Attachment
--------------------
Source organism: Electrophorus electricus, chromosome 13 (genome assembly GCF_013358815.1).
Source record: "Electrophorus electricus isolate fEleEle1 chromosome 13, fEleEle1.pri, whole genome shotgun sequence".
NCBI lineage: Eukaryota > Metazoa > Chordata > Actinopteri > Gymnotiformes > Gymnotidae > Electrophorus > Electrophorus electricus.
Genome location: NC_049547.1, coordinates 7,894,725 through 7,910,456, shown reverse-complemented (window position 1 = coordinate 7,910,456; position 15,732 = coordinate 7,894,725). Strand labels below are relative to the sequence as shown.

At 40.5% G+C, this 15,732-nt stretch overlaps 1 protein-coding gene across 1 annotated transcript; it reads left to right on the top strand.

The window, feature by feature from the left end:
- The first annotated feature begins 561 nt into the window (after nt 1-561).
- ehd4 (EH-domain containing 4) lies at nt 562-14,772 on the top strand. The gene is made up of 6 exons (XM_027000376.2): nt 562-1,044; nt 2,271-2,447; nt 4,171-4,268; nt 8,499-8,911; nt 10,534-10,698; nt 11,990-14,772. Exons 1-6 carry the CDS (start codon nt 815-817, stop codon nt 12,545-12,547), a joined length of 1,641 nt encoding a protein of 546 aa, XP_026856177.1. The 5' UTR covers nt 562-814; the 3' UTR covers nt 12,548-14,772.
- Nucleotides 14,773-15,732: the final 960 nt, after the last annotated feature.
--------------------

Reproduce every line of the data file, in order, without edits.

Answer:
Source organism: Electrophorus electricus, chromosome 13 (genome assembly GCF_013358815.1).
Source record: "Electrophorus electricus isolate fEleEle1 chromosome 13, fEleEle1.pri, whole genome shotgun sequence".
NCBI lineage: Eukaryota > Metazoa > Chordata > Actinopteri > Gymnotiformes > Gymnotidae > Electrophorus > Electrophorus electricus.
Genome location: NC_049547.1, coordinates 7,894,725 through 7,910,456, shown reverse-complemented (window position 1 = coordinate 7,910,456; position 15,732 = coordinate 7,894,725). Strand labels below are relative to the sequence as shown.

At 40.5% G+C, this 15,732-nt stretch overlaps 1 protein-coding gene across 1 annotated transcript; it reads left to right on the top strand.

The window, feature by feature from the left end:
- The first annotated feature begins 561 nt into the window (after nt 1-561).
- ehd4 (EH-domain containing 4) lies at nt 562-14,772 on the top strand. The gene is made up of 6 exons (XM_027000376.2): nt 562-1,044; nt 2,271-2,447; nt 4,171-4,268; nt 8,499-8,911; nt 10,534-10,698; nt 11,990-14,772. Exons 1-6 carry the CDS (start codon nt 815-817, stop codon nt 12,545-12,547), a joined length of 1,641 nt encoding a protein of 546 aa, XP_026856177.1. The 5' UTR covers nt 562-814; the 3' UTR covers nt 12,548-14,772.
- Nucleotides 14,773-15,732: the final 960 nt, after the last annotated feature.